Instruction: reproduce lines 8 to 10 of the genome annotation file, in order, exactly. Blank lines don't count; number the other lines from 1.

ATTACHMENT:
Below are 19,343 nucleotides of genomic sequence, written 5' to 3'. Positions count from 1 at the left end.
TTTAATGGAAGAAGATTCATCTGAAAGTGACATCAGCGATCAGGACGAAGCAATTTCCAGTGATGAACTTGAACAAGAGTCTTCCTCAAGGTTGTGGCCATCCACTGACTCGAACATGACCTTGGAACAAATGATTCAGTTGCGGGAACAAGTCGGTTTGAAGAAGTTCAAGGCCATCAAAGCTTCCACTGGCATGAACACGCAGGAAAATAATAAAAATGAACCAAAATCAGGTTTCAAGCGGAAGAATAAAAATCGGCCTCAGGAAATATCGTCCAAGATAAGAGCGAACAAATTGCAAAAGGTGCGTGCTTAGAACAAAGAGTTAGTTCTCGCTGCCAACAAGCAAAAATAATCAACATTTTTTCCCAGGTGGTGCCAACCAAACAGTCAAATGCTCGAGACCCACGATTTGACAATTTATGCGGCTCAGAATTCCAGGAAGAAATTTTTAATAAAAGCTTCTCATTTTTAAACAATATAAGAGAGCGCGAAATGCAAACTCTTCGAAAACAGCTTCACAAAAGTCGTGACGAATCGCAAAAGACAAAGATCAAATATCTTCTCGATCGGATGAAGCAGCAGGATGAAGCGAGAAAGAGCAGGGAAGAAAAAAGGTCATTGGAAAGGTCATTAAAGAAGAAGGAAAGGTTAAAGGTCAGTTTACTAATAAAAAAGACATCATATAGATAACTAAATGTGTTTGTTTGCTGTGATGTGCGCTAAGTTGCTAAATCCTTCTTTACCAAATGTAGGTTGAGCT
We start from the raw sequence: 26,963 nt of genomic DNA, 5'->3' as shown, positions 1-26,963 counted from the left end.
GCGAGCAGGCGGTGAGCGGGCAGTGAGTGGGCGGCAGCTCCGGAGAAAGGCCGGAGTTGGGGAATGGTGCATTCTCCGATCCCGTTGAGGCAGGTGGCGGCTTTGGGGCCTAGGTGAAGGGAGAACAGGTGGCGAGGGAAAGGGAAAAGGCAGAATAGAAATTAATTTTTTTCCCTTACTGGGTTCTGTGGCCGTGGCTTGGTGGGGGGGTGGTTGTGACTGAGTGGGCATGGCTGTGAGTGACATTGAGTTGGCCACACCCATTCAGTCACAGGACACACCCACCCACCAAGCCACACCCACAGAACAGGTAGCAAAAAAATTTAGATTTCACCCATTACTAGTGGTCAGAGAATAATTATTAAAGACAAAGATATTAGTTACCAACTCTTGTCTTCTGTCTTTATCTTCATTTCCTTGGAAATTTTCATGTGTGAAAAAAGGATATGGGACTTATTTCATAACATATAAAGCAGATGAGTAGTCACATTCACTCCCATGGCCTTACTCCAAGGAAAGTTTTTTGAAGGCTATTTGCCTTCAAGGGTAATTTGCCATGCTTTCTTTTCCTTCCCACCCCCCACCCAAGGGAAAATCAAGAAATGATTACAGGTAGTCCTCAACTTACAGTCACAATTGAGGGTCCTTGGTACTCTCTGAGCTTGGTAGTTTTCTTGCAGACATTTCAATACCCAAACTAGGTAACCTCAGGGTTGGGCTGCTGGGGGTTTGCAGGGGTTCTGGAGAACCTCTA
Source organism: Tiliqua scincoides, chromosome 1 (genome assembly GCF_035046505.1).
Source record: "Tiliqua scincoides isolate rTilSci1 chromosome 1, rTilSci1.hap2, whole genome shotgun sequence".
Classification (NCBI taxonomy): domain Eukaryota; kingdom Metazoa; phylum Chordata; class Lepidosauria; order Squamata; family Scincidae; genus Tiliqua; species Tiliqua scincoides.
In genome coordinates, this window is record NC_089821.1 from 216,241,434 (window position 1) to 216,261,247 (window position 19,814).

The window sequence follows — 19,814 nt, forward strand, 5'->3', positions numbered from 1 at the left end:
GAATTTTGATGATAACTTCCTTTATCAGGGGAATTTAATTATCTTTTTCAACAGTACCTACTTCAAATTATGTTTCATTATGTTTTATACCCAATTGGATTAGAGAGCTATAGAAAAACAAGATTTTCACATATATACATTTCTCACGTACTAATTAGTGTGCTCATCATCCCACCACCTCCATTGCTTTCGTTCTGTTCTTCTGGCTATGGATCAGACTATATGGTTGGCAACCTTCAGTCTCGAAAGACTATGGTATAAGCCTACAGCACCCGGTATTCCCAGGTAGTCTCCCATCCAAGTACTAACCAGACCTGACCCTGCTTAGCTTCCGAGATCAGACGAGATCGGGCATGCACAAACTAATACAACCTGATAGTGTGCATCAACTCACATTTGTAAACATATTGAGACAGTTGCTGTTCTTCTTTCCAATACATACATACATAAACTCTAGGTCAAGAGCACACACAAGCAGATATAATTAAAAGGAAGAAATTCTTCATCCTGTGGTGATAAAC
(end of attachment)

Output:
In genome coordinates, this window is record NC_089821.1 from 216,241,434 (window position 1) to 216,261,247 (window position 19,814).

The window sequence follows — 19,814 nt, forward strand, 5'->3', positions numbered from 1 at the left end:
GAATTTTGATGATAACTTCCTTTATCAGGGGAATTTAATTATCTTTTTCAACAGTACCTACTTCAAATTATGTTTCATTATGTTTTATACCCAATTGGATTAGAGAGCTATAGAAAAACAAGATTTTCACATATATACATTTCTCACGTACTAATTAGTGTGCTCATCATCCCACCACCTCCATTGCTTTCGTTCTGTTCTTCTGGCTATGGATCAGACTATATGGTTGGCAACCTTCAGTCTCGAAAGACTATGGTATAAGCCTACAGCACCCGGTATTCCCAGGTAGTCTCCCATCCAAGTACTAACCAGACCTGACCCTGCTTAGCTTCCGAGATCAGACGAGATCGGGCATGCACAAACTAATACAACCTGATAGTGTGCATCAACTCACATTTGTAAACATATTGAGACAGTTGCTGTTCTTCTTTCCAATACATACATACATAAACTCTAGGTCAAGAGCACACACAAGCAGATATAATTAAAAGGAAGAAATTCTTCATCCTGTGGTGATAAAC